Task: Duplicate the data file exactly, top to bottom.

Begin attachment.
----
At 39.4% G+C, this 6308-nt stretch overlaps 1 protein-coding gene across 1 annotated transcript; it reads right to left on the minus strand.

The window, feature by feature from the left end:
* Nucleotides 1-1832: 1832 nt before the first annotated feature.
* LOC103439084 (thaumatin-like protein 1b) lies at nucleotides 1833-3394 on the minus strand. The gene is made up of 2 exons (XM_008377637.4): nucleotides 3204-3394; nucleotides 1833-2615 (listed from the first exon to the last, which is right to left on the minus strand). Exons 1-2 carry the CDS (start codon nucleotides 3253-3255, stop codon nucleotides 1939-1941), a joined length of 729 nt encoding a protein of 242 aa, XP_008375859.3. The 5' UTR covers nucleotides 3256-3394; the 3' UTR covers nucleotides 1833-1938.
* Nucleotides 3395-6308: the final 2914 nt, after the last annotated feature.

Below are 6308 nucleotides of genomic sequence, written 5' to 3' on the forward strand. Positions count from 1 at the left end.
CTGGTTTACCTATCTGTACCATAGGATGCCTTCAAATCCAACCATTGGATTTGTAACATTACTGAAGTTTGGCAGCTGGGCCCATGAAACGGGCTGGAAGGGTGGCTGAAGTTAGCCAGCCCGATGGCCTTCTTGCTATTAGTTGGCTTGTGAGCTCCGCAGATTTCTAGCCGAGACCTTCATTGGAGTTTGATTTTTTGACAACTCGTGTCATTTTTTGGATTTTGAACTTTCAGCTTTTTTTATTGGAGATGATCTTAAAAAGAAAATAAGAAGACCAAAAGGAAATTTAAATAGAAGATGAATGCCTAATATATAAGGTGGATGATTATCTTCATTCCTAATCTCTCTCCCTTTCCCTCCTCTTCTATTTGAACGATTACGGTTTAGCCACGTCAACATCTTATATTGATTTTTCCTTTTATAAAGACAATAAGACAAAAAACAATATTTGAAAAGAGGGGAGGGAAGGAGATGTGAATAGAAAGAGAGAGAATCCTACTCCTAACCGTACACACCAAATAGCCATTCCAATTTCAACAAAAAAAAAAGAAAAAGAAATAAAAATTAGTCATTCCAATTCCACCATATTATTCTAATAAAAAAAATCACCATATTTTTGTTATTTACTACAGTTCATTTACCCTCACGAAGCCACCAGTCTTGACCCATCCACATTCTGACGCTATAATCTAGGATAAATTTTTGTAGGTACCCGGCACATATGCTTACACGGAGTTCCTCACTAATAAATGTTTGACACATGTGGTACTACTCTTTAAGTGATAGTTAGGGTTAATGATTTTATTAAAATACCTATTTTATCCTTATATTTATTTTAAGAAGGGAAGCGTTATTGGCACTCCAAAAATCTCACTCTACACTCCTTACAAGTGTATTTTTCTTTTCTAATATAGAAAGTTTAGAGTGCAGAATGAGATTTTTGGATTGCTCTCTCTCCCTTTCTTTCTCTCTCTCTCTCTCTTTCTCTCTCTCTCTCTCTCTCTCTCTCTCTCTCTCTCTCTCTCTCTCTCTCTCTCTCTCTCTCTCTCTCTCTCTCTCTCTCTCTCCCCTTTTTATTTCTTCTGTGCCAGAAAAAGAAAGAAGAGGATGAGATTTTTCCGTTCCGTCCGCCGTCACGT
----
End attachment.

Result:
At 39.4% G+C, this 6308-nt stretch overlaps 1 protein-coding gene across 1 annotated transcript; it reads right to left on the minus strand.

The window, feature by feature from the left end:
* Nucleotides 1-1832: 1832 nt before the first annotated feature.
* LOC103439084 (thaumatin-like protein 1b) lies at nucleotides 1833-3394 on the minus strand. The gene is made up of 2 exons (XM_008377637.4): nucleotides 3204-3394; nucleotides 1833-2615 (listed from the first exon to the last, which is right to left on the minus strand). Exons 1-2 carry the CDS (start codon nucleotides 3253-3255, stop codon nucleotides 1939-1941), a joined length of 729 nt encoding a protein of 242 aa, XP_008375859.3. The 5' UTR covers nucleotides 3256-3394; the 3' UTR covers nucleotides 1833-1938.
* Nucleotides 3395-6308: the final 2914 nt, after the last annotated feature.

Below are 6308 nucleotides of genomic sequence, written 5' to 3' on the forward strand. Positions count from 1 at the left end.
CTGGTTTACCTATCTGTACCATAGGATGCCTTCAAATCCAACCATTGGATTTGTAACATTACTGAAGTTTGGCAGCTGGGCCCATGAAACGGGCTGGAAGGGTGGCTGAAGTTAGCCAGCCCGATGGCCTTCTTGCTATTAGTTGGCTTGTGAGCTCCGCAGATTTCTAGCCGAGACCTTCATTGGAGTTTGATTTTTTGACAACTCGTGTCATTTTTTGGATTTTGAACTTTCAGCTTTTTTTATTGGAGATGATCTTAAAAAGAAAATAAGAAGACCAAAAGGAAATTTAAATAGAAGATGAATGCCTAATATATAAGGTGGATGATTATCTTCATTCCTAATCTCTCTCCCTTTCCCTCCTCTTCTATTTGAACGATTACGGTTTAGCCACGTCAACATCTTATATTGATTTTTCCTTTTATAAAGACAATAAGACAAAAAACAATATTTGAAAAGAGGGGAGGGAAGGAGATGTGAATAGAAAGAGAGAGAATCCTACTCCTAACCGTACACACCAAATAGCCATTCCAATTTCAACAAAAAAAAAAGAAAAAGAAATAAAAATTAGTCATTCCAATTCCACCATATTATTCTAATAAAAAAAATCACCATATTTTTGTTATTTACTACAGTTCATTTACCCTCACGAAGCCACCAGTCTTGACCCATCCACATTCTGACGCTATAATCTAGGATAAATTTTTGTAGGTACCCGGCACATATGCTTACACGGAGTTCCTCACTAATAAATGTTTGACACATGTGGTACTACTCTTTAAGTGATAGTTAGGGTTAATGATTTTATTAAAATACCTATTTTATCCTTATATTTATTTTAAGAAGGGAAGCGTTATTGGCACTCCAAAAATCTCACTCTACACTCCTTACAAGTGTATTTTTCTTTTCTAATATAGAAAGTTTAGAGTGCAGAATGAGATTTTTGGATTGCTCTCTCTCCCTTTCTTTCTCTCTCTCTCTCTCTTTCTCTCTCTCTCTCTCTCTCTCTCTCTCTCTCTCTCTCTCTCTCTCTCTCTCTCTCTCTCTCTCTCTCTCTCTCTCTCTCTCTCCCCTTTTTATTTCTTCTGTGCCAGAAAAAGAAAGAAGAGGATGAGATTTTTCCGTTCCGTCCGCCGTCACGT